Monday, November 10, 2014


This has been a long and hard weekend with a lot of driving and then getting ready for a coming snowstorm. I was not looking forward to a 2 1/2-3 hour drive on Saturday for a funeral so I consoled myself by looking on Craigslist to see if there might be a sewing machine along the way. As luck would have it, I made contact with someone to look at a Bernette 330 on my way home. I phoned when I was back on the road and she suggested we meet at a fast food parking lot: that meant I wasn't going to be able to plug it in and test drive it but it was too late by then. We met and when I looked at it from the back of her car the hand wheel didn't turn. The presser foot didn't lift up either. It appeared to have the "varnish" syndrome. I asked if she would take less for it and she agreed so Bernette came home with me.

Bernette 330 (after cleaning)
She did seem to be all stuck up with something that oozed down from the following parts:

Red arrows are points on the needle bar where it enters fittings. At these points there were rings of sticky stuff that I dissolved with alcohol, dried with the hair blower, then oiled with Triflow. How does this happen? Does anyone actually paint varnish on the moving parts? Of course not but some oils will do this or products you are not supposed to use, like WD40 (that's a whole other conversation). After much work and application of heat from the hair blower it started to loosen up and stay loose. I tried to sew a bit, more heat, more oil, and it was okay except the zigzag width wasn't too wide. The green arrow in the photo above shows where the needle bar moves left to right for a zig and zag and it was pretty gummed up, too. After a couple hours of this kind of work I called it a night for sewing machine repair and decided I could try a bit of sewing to get caught up on craft show items.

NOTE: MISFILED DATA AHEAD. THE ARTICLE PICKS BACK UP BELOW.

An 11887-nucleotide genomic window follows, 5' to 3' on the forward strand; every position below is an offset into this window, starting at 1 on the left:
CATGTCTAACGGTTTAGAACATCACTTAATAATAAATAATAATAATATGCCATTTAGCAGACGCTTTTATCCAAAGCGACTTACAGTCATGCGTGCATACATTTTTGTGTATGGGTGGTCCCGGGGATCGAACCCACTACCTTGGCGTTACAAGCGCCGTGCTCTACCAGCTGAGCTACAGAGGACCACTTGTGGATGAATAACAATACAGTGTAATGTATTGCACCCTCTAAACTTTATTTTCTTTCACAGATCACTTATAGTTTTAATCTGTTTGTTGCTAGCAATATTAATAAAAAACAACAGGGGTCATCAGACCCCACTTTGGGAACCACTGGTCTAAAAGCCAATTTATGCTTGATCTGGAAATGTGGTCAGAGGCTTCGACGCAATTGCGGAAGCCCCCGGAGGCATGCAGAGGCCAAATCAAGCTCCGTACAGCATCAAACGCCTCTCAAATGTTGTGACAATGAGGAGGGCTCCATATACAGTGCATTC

After the last craft show it was decided I should make more of the hot mitts with coordinating towels. I checked towels, hot mitts, and fabric to see what I could match up and one towel that would go so nicely with 2 hot mitts was missing the fabric I would normally use on the towel. How could I put them together without anything to tie them together? How about the bias trim fabric and coordinating stitches? Here's what I came up with:

Aren't those stitches great with the native American symbols? The sewing machine that I used was a vintage Morse:
Morse 6100
and her fancy stitch cams

The cams made those stitches like it was nothing, kind of boring just centering the fabric and watching the stitches. Very cool though. And that new-to-me Bernette? Here's a closeup of her stitch selection:
Bernette 330 stitch selection: typical
Not bad but nothing like that old Morse. So where does the title ingenuity come into play? I think having the right machine for those fancy stitches was a bit ingenious and using heat, alcohol, and oil to unstick the Bernette is a bit ingenious, too. Sometimes it's just a good feeling we get from bringing new life to something that was rejected, a bit of style added to make my little corner of the world a bit brighter even for a moment.

No comments: